Ann, thanks for a great slideshow. It is both amazing and a tribute to all the engineers and technicians that brought this project to fruition. A 30 year run of the basic arm and improvements made during the long deployment make this an exceptional feat. I'm sure the new NGC will be equally impressive.
Rob, I haven't seen any robotics research coming from Canada except for the Canadarm. OTOH, the Canadarm has been a massive, 30-year project commanding a lot of resources and many, many different technologies. It's also been vital to the functioning of both the shuttle and the space station.
TJ, the blue supports in the first photo weren't identified. I would think that the answer to your question about the end effector's history is available on the web. The Canadian Space Agency's website is pretty extensive, and there's also this source: http://www.thecanadianencyclopedia.com
Ann, if you mean Mcdonnel Douglas, then the answer is no. One thing that was nice at the MacDonald Dettwiler facility in Vancouver was that Friday's were beer days. At the end of the day everyone would get together in the cafeteria and the beer cooler would be unlocked. There was a great selection of good Canadian beers and we would all have two or three and socialize. It was a lot of fun.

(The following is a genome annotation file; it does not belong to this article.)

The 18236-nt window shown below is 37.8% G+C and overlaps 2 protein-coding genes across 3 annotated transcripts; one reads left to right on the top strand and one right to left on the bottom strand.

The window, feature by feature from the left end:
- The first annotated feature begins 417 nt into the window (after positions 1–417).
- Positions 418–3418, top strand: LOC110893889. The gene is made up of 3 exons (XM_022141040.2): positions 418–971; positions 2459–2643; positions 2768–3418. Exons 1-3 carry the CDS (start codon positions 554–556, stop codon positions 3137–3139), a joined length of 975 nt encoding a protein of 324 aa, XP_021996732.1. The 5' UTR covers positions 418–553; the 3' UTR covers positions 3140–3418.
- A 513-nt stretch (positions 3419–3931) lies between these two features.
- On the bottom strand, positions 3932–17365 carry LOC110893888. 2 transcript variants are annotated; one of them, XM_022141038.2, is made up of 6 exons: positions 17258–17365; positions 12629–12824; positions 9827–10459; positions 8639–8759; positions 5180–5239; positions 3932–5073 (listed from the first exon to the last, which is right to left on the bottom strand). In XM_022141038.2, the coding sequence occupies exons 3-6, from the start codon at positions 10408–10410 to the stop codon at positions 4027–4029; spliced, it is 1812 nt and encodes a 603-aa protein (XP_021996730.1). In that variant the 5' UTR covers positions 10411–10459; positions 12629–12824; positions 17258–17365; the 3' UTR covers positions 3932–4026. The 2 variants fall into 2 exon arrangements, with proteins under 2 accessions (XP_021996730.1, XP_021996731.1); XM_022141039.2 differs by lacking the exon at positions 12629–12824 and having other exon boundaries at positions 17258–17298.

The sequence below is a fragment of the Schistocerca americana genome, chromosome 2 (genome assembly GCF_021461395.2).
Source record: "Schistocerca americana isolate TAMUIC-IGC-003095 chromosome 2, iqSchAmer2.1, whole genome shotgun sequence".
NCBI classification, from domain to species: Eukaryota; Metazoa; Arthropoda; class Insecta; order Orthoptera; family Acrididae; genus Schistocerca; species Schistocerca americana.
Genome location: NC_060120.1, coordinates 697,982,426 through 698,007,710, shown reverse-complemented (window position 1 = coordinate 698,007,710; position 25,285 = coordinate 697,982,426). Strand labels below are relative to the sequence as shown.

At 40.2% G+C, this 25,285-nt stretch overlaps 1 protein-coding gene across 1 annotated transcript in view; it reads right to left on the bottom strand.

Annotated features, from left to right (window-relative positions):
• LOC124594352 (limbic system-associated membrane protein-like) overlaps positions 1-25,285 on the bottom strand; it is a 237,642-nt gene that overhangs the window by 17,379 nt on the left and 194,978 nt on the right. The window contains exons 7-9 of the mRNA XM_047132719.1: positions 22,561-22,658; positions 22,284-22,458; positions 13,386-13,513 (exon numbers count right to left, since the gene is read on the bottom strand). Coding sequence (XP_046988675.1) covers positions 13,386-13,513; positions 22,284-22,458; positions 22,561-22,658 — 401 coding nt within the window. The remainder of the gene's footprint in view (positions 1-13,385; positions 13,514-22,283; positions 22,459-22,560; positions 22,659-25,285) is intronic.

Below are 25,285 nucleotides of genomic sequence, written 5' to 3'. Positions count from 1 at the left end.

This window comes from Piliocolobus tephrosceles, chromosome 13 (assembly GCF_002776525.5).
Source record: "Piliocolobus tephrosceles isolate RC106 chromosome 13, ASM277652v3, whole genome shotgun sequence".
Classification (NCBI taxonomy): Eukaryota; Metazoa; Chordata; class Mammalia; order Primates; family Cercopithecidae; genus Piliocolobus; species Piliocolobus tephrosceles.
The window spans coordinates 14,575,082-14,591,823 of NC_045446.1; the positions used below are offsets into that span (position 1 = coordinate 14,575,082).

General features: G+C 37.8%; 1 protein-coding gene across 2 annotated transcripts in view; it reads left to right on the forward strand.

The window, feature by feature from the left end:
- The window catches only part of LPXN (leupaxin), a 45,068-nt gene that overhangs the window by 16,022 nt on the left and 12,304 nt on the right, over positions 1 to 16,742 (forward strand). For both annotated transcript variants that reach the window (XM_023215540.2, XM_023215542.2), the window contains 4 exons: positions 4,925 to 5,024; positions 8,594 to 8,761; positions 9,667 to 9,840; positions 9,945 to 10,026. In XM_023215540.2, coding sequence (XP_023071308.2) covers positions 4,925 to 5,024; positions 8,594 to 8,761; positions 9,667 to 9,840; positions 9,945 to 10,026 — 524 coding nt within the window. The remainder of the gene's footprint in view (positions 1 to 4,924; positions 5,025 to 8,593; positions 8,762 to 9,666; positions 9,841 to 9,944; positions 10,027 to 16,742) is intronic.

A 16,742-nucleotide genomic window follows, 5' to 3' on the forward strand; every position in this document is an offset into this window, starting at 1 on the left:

Nice slide show, Ann. Since you have covered tons of stories regarding robotics, I'm curious as to how Canada stacks up against the robotics that are getting developed here in the U.S., particularly by the military. Is Canada a contender?
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From design feasibility, to development, to production, having the right information to make good decisions can ultimately keep a product from failing validation. The key is highly focused information that doesn’t come from conventional, statistics-based tests but from accelerated stress testing.
There’s a good chance that a few of the things mentioned here won't fully come to fruition in 2015 but rather much later down the line. However, as Malcolm X once said, "The future belongs to those who prepare for it today."
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